Hell, I ran an 8-page build thread on here that was about me building my street/autocross Miata, all basic-ish, low-budget tech done by myself. Eight pages in and the only person that occasionally posted in there was Swank Force One. After 8 pages of talking to myself (and Photobucket tossing my photos in the trash repeatedly) I stopped posting updates.

yupididit
yupididit SuperDork
12/28/17 11:16 a.m.
turtl631 said:

If the drift kids can do it anyone can!  

Love how some enthusiast treat others as if they have no knowledge or skill because they aren't into the same thing. Condescending to think of the drift crowd as unknowledgeable kids. 

The level of skill and execution to successfully drift isn't childsplay. Why treat their enthusiast like that?

It's funny because rarely do you see drifters bash other forms of racing enthusiast in the same way. Same with the stance crowd, they get bashed for doing what they love. Some of the best builds you'll ever see come from drift cars. 

I'm glad I have an open mind and enjoy all forms of motorsports. Even frequent different type of enthusiast forums. 

I think y'all should get out there and see what the fuss is about rather than call them kids with no ability. 

Off my soapbox now. 

thestig99
thestig99 Dork
12/28/17 11:44 a.m.

Generally speaking, the visual interest of the sport reflects on the cars and builds as well.

Autox builds tend to be very restrained due to the precise nature of the sport and classing. With drifting, at least at the grassroots level, things are a bit more open so you tend to see cars that are a little more on the wild side. Crazy engine swaps, big power, in your face aesthetics, and more variety. I'm a lot more likely to watch a video of someone bolting a bash bar onto brightly colored, widebody, slammed, turbo V8 240SX/RX7/E36/350Z/whatever than I am to watch a video full of technical information of someone bolting $10k of suspension/wheels/tires under a stock Miata. I'd rather have the Miata in my driveway, but the drift car is more interesting. Hence my own minimalist Miata "build" whose threads nobody has given a E36 M3 about for 6 years laugh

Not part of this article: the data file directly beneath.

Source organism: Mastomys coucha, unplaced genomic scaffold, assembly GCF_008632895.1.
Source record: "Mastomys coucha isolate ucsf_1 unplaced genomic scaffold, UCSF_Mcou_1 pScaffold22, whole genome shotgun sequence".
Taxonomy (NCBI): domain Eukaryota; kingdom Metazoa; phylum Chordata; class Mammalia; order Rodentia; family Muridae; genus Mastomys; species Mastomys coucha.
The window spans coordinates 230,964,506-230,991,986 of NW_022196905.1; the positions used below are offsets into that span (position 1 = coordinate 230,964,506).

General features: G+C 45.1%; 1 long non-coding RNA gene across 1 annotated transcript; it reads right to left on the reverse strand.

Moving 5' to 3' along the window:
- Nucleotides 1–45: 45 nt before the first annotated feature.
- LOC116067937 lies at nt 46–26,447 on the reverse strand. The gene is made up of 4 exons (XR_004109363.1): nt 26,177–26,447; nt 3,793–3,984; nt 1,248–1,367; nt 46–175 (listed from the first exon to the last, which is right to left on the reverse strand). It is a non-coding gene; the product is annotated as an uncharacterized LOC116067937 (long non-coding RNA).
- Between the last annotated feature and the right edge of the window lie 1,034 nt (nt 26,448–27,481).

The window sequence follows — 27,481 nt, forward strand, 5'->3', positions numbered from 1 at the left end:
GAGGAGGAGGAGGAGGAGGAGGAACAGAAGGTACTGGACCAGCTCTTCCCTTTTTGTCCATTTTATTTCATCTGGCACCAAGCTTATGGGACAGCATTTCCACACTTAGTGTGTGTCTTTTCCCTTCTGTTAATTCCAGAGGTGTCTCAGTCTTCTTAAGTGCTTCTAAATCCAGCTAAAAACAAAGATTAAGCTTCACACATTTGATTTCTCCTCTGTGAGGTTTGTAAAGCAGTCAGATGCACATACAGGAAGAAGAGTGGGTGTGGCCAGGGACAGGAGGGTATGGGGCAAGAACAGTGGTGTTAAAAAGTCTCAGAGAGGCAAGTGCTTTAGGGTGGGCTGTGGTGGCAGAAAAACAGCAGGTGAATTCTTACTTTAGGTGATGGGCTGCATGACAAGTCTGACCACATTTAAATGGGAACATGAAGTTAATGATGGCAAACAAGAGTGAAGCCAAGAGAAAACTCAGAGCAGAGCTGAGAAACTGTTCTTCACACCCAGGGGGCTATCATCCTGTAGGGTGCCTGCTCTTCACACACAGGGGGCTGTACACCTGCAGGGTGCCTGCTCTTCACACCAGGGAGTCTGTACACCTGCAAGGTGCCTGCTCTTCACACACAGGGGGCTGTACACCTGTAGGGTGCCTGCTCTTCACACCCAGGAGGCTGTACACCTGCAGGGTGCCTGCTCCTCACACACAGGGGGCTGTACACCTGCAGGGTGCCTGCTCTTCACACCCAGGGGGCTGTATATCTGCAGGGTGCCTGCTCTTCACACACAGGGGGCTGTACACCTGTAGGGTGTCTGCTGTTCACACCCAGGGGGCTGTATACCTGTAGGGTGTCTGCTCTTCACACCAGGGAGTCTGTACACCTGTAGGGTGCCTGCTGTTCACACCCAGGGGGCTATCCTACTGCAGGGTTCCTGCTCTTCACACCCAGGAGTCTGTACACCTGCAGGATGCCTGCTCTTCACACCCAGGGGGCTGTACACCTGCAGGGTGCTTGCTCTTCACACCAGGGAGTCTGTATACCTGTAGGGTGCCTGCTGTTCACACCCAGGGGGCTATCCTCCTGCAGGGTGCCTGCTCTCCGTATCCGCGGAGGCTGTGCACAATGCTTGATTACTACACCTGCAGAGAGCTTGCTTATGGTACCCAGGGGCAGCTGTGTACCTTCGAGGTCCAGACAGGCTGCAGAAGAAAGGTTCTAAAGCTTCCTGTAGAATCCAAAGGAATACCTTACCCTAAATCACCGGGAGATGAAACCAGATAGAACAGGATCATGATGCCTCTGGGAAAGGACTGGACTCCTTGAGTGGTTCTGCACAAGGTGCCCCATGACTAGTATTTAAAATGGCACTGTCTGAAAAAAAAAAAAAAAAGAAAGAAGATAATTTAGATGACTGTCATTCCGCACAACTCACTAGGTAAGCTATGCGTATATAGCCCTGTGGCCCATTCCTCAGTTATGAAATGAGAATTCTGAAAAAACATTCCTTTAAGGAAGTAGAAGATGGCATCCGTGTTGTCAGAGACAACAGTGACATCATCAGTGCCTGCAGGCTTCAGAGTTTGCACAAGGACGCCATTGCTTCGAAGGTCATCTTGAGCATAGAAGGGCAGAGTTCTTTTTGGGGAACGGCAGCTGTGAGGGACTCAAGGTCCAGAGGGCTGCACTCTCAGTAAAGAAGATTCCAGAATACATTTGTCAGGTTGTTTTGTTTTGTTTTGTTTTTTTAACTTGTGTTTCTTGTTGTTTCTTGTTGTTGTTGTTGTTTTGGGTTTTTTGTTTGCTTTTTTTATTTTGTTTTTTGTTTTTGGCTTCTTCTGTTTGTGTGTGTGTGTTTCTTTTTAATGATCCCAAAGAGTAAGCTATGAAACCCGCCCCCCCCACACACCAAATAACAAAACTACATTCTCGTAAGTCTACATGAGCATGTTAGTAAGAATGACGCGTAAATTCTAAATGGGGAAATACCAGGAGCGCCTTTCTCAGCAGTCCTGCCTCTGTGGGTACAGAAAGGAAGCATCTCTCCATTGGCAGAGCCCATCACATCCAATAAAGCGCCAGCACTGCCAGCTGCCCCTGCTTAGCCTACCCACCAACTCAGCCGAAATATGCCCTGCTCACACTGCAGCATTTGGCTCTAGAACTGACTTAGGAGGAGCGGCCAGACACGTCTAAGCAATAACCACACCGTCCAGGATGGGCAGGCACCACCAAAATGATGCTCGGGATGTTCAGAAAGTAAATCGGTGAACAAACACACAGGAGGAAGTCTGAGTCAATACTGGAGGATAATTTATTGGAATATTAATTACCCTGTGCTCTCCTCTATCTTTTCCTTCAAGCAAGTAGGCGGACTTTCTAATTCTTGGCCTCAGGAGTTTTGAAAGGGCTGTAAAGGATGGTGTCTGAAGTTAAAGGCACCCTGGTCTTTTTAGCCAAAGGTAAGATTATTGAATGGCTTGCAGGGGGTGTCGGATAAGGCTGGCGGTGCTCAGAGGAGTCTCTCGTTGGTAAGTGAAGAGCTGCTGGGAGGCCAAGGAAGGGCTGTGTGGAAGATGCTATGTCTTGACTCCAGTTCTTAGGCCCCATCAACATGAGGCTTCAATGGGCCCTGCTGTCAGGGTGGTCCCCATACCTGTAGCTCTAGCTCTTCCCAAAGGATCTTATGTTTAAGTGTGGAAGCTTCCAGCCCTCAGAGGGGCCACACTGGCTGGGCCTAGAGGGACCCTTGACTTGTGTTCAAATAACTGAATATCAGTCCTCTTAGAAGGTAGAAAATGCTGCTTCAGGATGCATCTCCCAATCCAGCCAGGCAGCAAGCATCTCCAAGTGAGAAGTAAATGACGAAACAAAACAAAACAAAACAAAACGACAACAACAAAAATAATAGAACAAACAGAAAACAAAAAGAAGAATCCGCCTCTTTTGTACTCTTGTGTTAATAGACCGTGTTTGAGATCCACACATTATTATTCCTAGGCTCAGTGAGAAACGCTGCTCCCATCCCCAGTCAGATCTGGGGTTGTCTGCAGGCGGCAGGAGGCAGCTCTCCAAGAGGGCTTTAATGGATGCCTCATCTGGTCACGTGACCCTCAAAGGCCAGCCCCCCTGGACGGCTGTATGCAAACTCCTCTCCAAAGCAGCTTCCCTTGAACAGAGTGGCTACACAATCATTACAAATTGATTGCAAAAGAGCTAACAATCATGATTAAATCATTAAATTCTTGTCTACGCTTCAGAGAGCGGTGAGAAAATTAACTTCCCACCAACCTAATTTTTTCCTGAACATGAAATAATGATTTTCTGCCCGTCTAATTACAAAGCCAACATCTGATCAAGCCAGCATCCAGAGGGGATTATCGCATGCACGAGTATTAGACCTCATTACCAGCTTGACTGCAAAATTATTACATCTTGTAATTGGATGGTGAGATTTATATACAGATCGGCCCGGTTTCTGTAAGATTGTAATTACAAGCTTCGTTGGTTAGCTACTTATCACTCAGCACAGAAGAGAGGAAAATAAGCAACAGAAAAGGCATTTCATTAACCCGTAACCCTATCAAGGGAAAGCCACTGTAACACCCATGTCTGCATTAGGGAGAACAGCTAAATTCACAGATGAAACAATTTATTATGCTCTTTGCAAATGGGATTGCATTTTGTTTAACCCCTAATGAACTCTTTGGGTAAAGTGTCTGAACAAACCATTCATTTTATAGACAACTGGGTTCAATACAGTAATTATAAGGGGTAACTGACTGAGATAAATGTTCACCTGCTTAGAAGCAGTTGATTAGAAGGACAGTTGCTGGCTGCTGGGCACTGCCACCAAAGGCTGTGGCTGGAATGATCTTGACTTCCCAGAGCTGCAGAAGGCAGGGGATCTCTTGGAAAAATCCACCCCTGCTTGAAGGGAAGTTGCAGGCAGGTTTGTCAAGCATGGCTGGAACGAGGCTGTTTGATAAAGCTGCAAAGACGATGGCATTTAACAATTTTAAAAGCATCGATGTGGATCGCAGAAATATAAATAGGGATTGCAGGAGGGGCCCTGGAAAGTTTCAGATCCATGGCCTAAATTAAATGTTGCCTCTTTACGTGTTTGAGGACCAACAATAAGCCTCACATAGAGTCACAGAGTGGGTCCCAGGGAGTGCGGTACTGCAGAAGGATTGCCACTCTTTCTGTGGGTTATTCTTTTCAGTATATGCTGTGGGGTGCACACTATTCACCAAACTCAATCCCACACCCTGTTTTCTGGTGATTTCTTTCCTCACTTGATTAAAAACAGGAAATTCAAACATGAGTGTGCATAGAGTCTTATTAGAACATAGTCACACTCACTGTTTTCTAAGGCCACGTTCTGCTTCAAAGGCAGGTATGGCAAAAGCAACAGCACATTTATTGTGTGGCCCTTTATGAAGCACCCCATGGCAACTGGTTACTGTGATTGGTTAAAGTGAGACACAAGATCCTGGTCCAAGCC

There are nutty autox builds and dull drift ones for sure but, most of the time, a drift build is more likely to capture the imagination. Also the same channel that has that bash bar video is quite likely to have a video full of smoke and noise up next, which keeps the interest. 

Another part is crowd participation. Being a spectator at a drift event feels infinitely more involving than an autox. When spectators feel closer and more involved with the drivers and the cars, they're more likely to want to know more about them and seek that out on social media and youtube.  

ebonyandivory
ebonyandivory UberDork
12/28/17 11:50 a.m.

There’s a reason this is my wallpaper. I don’t know what it is but there must be a reason!

pushrod36
pushrod36 Reader
12/28/17 12:08 p.m.

My wife asks me why I watch "the same thing over and over" on YouTube. I like to watch things that blow my mind or that I aspire to. For me, building an autox car or driving in an autox is neither. Drifting can be... Especially if it's an 8 car train or a 360* spin. 

Not sure if it applies to the op's build or not, but autocross typically doesn't involve an exotic drivetrain  people like big engines, and being in a car that still looks like a car makes it relatable (for me)  

Also, pretty girls. There is a channel I forget the name of where a good looking girl shows how to do simple car maintenance and installs. I think they used a plain Mazda 3 for a long time (boring!). Anyway, she hepd my attention in a way that no dude ever would. 

NOHOME
NOHOME UltimaDork
12/28/17 12:22 p.m.
thestig99 said:

Another part is crowd participation. Being a spectator at a drift event feels infinitely more involving than an autox. When spectators feel closer and more involved with the drivers and the cars, they're more likely to want to know more about them and seek that out on social media and youtube.  

Yup...hard to argue with the audience participation of the drift game. There is an intimacy that is not seen outside of European Stage Rallies.

NickD
NickD UltraDork
12/28/17 12:58 p.m.

Until Rocket Bunny-kitted 4-rotor RX-7s driven by mad Kiwis....

Or 3-wheeling NASCAR-engine Mustangs....

 

or wall-scraping, fireball-shooting 900hp 2JZ FR-S in vintage TRD livery...

start showing up at autocrosses, drifting will typically win for car selection as well.

STM317
STM317 Dork
12/28/17 1:07 p.m.
NOHOME said:

Perfect example of why slaloms don't pull spectators:

 

Anyone from the sidelines see a "Race Course" that is being followed? I sure as E36 M3 don't.  The only place the "Race Course" exist is in the drivers head since he walked it until he memorized it. Ironically, the challenge of memorizing and following the invisible track is kinda the whole point of the game.